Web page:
Food Future Beyond Meat

Some compelling research although one still must get past the “ick factor.”

Bill Black

Like It or Not, Insect Protein Is In Your Future

by TC Luoma

There will come a time when we won’t be arguing about the anabolic properties of various protein sources like meat, eggs, or milk. Doing so will be pointless because there just doesn’t appear to be a way that production of those protein sources will be able to meet the growing global demands.

Instead we’ll be forced to look for (and argue about) alternate sources of protein like, well, insects – more specifically, larvae, grubs, or even caterpillars.

See if you can stifle your revulsion to consider the logic of it: They’re easy and cheap to grow because they feed on any plant matter you throw at them, fresh or not. More importantly, they could be produced on a more viable and sustainable commercial scale than any other currently imaginable protein source.

Maybe you’re asking, “Can we at least eat the adult insects instead of the larvae? You know, the slightly less disgusting six-legged types they coat with chocolate?”

Unfortunately, no. As the larvae pupate into adults, much of the mass of the metamorphosizing insect turns into chitin, a protein-like polymer that’s the source of the crunch you hear when you step on an insect.

This chitin is largely indigestible to humans, so better to eat insects when they consist almost entirely of protein, fat, and a little carbohydrate, i.e., in their juicy grub or larval stage.

The question that might remain, though (other than would humans be able to put aside their disgust), is if protein derived from grubs or larvae would have adequate protein kinetics (e.g., digestion) and muscle protein synthesis rates?

It appears that some Dutch scientists have already figured this out for us and yeah, it seems like insect protein, in this case, lesser mealworm protein (Alphitobius diaperinus), works as well as milk proteins in growing muscle.


The scientists somehow recruited 24 healthy young Dutch men to participate in the study. After an overnight fast, they each received IV infusions of isotope-labeled amino acids (which would allow them to track the assimilation of the mealworm and milk proteins they’d ingest later).

All 24 men were then taken through an exercise session that consisted of a warm-up and 5 sets of leg press and leg extension. Immediately afterwards, subjects were randomly assigned to drink either 30 grams of milk protein or 30 grams of protein derived from ground-up and pulverized lesser mealworm.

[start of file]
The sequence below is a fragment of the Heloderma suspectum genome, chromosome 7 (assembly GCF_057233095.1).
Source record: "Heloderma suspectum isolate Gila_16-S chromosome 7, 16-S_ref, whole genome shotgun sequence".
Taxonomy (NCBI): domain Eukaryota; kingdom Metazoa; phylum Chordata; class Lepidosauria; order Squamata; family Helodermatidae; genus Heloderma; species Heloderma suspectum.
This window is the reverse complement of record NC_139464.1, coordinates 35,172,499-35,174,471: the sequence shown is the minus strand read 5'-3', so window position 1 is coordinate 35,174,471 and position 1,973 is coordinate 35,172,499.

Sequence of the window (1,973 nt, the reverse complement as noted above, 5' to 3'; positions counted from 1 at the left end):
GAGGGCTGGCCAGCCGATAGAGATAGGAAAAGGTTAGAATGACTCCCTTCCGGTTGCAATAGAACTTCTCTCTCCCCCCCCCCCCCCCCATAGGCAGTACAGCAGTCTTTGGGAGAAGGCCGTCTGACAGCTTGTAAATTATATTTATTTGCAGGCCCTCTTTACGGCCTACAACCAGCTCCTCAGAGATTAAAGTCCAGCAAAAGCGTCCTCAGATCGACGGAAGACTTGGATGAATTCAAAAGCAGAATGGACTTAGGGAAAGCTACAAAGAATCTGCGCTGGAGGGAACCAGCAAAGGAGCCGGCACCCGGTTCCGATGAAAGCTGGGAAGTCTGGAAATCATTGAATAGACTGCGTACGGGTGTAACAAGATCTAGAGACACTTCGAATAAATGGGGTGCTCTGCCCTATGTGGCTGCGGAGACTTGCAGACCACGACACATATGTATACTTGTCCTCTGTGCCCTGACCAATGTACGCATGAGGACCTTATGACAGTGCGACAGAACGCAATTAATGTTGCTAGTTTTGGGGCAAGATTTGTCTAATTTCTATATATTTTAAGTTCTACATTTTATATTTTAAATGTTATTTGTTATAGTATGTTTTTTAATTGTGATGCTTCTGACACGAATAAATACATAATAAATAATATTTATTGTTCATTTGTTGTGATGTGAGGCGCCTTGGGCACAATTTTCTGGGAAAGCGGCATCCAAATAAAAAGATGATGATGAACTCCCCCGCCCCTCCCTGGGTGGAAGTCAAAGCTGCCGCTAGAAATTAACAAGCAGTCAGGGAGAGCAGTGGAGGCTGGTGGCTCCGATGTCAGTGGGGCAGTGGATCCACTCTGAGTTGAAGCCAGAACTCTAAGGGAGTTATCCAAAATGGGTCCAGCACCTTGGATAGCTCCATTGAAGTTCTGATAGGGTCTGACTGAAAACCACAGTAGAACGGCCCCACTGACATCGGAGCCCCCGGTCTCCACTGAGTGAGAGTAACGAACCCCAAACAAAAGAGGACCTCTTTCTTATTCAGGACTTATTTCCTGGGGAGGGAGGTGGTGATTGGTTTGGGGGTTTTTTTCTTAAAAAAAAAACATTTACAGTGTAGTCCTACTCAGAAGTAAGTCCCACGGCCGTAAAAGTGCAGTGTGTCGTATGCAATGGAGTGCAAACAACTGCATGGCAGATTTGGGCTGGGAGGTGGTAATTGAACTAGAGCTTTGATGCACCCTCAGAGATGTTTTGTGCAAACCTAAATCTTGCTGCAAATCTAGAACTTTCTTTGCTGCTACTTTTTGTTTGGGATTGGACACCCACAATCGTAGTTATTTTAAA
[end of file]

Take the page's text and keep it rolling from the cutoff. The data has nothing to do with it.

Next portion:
Arterialized blood samples were then taken at 20, 40, 60, 90, 120, 150, 180, 240, and 300 minutes post-exercise. Muscle biopsy samples were also taken at 120 minutes and 300 minutes post-exercise.


Protein from lesser mealworms presented strong anabolic properties that didn’t differ from those of milk. As far as amino acid absorption rates, scientists weren’t able to detect any measurable differences between the two protein sources.

As an added bonus, the grubs contain high amounts of micronutrients and antioxidants, prompting the researchers to write, “…our data provide a strong incentive for incorporating insects into the Western diet.”


I know, I know, you’re thinking that there’s no way your lips will ever touch mealworm protein, or protein from anything else that was once a grub, larva, or caterpillar.

Realize, though, that any insect-derived protein would likely be colorless, odorless, and tasteless, except for the vanilla, chocolate, or even mango-flavored iterations that would inevitably follow.

I can also tell you that eating insect protein is already common in Asia, Africa, and South America, but that might not mean spit to you. I realize that food tastes are culturally driven.

Case in point, we Americans eat plenty of things that would be deemed disgusting in other parts of the world. But forget all that. The fact is, eating insect protein makes so much sense that it can’t be ignored.

I can even imagine we’ll get to the point where we’ll raise our own lesser mealworms at home some day – as long as we don’t make the classic rookie mistake that every 4H member knows not to make: giving your lesser mealworms names.

You do that and you’ll have trouble keeping the tears from streaming down your face as you dry out, pulverize, and chug down poor Jamie, Sandy, Mealy, Todd, Fat Boy, Baxter, etc., etc.

So don’t name them.


Wesley JH Hermans, et al. “Insects are a viable protein source for human consumption: from insect protein digestion to postprandial muscle protein synthesis in vivo in humans: a double-blind randomized trial.” Am J Clin Nutr, 2021;00:1-11.